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Publication #ENH-675

Prunus serotina: Black Cherry1

Edward F. Gilman and Dennis G. Watson2


Black Cherry is a 60 to 90-foot-tall native North American tree which has an oval silhouette. Low branches normally droop and touch the ground. These are easily removed to create clearance beneath the canopy. The finely-toothed, deciduous leaves are dark green and shiny, changing in fall for a short period to lovely shades of yellow, orange, or red, but this varies with weather conditions and among seedlings. The leaves and twigs contain hydrocyanic acid which could poison livestock or other animals if consumed in large quantities. Wild Cherry cough syrup is made from the reddish-brown, fragrant, and bitter inner bark. The wood is highly prized by wood workers and it has been used since the colonial days for fine furniture.

Figure 1. 

Mature Prunus serotina: Black Cherry


Ed Gilman

[Click thumbnail to enlarge.]

General Information

Scientific name: Prunus serotina
Pronunciation: PROO-nus sair-OTT-ih-nuh
Common name(s): Black Cherry
Family: Rosaceae
USDA hardiness zones: 3B through 9A (Fig. 2)
Origin: native to North America
Invasive potential: weedy native
Uses: reclamation
Availability: not native to North America

Figure 2. 


[Click thumbnail to enlarge.]


Height: 60 to 90 feet
Spread: 35 to 50 feet
Crown uniformity: irregular
Crown shape: oval
Crown density: moderate
Growth rate: fast
Texture: medium


Leaf arrangement: alternate (Fig. 3)
Leaf type: simple
Leaf margin: serrulate
Leaf shape: oblong, ovate
Leaf venation: pinnate, bowed
Leaf type and persistence: deciduous
Leaf blade length: 2 to 4 inches, 4 to 8 inches
Leaf color: green
Fall color: yellow
Fall characteristic: showy

Figure 3. 


[Click thumbnail to enlarge.]


Flower color: white/cream/gray
Flower characteristics: showy


Fruit shape: round
Fruit length: less than .5 inch
Fruit covering: fleshy
Fruit color: purple
Fruit characteristics: attracts birds; showy; fruit/leaves a litter problem

Trunk and Branches

Trunk/bark/branches: branches don't droop; not showy; typically one trunk; thorns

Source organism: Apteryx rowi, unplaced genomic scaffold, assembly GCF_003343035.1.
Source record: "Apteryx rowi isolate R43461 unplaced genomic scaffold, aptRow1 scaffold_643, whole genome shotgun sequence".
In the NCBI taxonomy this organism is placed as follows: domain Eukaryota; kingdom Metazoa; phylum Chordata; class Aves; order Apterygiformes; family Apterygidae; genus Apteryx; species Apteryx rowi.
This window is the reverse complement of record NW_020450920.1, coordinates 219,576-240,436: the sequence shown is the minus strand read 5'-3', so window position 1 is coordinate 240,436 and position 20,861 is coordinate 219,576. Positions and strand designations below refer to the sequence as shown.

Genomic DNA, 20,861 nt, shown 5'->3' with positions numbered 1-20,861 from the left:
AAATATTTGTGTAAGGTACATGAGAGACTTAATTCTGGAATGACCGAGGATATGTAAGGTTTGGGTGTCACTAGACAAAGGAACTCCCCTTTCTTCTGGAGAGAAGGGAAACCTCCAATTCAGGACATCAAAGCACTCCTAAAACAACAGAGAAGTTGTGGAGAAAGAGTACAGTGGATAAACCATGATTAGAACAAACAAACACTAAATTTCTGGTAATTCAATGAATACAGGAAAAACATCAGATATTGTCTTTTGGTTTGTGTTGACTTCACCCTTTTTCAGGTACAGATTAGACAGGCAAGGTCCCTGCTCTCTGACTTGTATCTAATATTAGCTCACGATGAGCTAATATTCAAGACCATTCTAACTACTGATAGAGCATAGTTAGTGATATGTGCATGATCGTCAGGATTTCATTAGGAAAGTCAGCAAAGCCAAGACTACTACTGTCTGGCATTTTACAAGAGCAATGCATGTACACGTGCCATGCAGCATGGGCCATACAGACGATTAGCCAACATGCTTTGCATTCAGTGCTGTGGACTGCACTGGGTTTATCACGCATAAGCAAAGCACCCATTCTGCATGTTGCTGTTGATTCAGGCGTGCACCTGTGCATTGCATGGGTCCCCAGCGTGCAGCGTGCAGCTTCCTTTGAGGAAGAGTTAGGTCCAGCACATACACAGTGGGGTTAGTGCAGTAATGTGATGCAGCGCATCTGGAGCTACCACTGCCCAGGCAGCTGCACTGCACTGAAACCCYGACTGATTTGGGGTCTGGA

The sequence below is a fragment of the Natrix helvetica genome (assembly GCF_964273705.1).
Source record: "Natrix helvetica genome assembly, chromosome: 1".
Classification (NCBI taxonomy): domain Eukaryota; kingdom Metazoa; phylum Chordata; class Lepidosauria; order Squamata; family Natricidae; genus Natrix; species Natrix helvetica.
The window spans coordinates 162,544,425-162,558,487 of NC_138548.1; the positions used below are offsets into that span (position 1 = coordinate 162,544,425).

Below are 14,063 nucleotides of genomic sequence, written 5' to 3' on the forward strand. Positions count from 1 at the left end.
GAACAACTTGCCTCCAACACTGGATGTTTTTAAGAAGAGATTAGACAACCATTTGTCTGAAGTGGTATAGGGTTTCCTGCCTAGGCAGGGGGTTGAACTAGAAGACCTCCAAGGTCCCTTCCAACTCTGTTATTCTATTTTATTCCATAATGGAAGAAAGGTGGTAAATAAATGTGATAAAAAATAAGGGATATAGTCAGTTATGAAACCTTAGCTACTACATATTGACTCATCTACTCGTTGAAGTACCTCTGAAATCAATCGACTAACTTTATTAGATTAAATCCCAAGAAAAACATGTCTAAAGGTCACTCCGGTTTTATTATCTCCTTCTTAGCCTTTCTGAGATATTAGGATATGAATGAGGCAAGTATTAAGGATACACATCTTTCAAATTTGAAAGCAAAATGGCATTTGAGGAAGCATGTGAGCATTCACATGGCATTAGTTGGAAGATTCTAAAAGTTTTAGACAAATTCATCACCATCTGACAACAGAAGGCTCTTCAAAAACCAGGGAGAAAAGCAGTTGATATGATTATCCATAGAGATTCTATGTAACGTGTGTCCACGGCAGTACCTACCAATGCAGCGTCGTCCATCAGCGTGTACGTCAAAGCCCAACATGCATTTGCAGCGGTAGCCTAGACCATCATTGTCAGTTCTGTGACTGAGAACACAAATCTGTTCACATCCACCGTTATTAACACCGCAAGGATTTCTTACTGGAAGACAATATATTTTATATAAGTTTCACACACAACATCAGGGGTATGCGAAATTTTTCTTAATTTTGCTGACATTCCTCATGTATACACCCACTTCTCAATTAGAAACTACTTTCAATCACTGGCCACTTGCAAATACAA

Pruning requirement: little required
Breakage: resistant
Current year twig color: brown
Current year twig thickness: thin, medium
Wood specific gravity: 0.50


Light requirement: full sun, partial sun or partial shade
Soil tolerances: clay; sand; loam; alkaline; acidic; well-drained
Drought tolerance: high
Aerosol salt tolerance: moderate


Roots: not a problem
Winter interest: no
Outstanding tree: no
Ozone sensitivity: sensitive
Verticillium wilt susceptibility: susceptible
Pest resistance: resistant to pests/diseases

Use and Management

In early spring as the new leaves are unfolding, Black Cherry produces small, white, fragrant blossoms. These are followed by small, bitter fruits which mature during summer and fall from red to dark purple or black. Sometimes used for jams, jellies, or liqueurs, these fruits are highly prized by birds and other wildlife who quickly devour them as they ripen. They stain concrete as they fall in summer, and people can roll on the hard seed. If you plant Black Cherry, it is probably best to locate it away from walks and pavement. The tree appears to be tolerant of drought in its native habitat where roots are allowed to explore a large volume of soil, but growth is often poor in restricted soil spaces characteristic of urban areas.

Black Cherry should be grown in full sun or partial shade on well-drained, non-compacted soil in a location where it will not receive excessive heat or competition from grasses. Although somewhat tolerant of dry conditions, Black Cherry will respond best to rich, moist soil and a heavy mulch to keep the root zone cool. Plants should not be disturbed after becoming established and have a fairly shallow root system, making them susceptible to damage from anything stacked, stored, or parked within the dripline and slightly beyond.

Propagation is by seed which is spread by birds and other wildlife.


Black Cherry is susceptible to eastern tent caterpillar, fall webworm, other chewing insects, but they are usually enough of a problem to warrant control.


No diseases are of major concern. Black Cherry is a host for Ganoderma root and butt rot.



This document is ENH-675, one of a series of the Environmental Horticulture, UF/IFAS Extension. Original publication date November 1993. Revised December 2006. Reviewed February 2014. Visit the EDIS website at


Edward F. Gilman, professor, Environmental Horticulture Department; Dennis G. Watson, former associate professor, Agricultural Engineering Department, UF/IFAS Extension, Gainesville, FL 32611.

The Institute of Food and Agricultural Sciences (IFAS) is an Equal Opportunity Institution authorized to provide research, educational information and other services only to individuals and institutions that function with non-discrimination with respect to race, creed, color, religion, age, disability, sex, sexual orientation, marital status, national origin, political opinions or affiliations. For more information on obtaining other UF/IFAS Extension publications, contact your county's UF/IFAS Extension office.

U.S. Department of Agriculture, UF/IFAS Extension Service, University of Florida, IFAS, Florida A & M University Cooperative Extension Program, and Boards of County Commissioners Cooperating. Nick T. Place, dean for UF/IFAS Extension.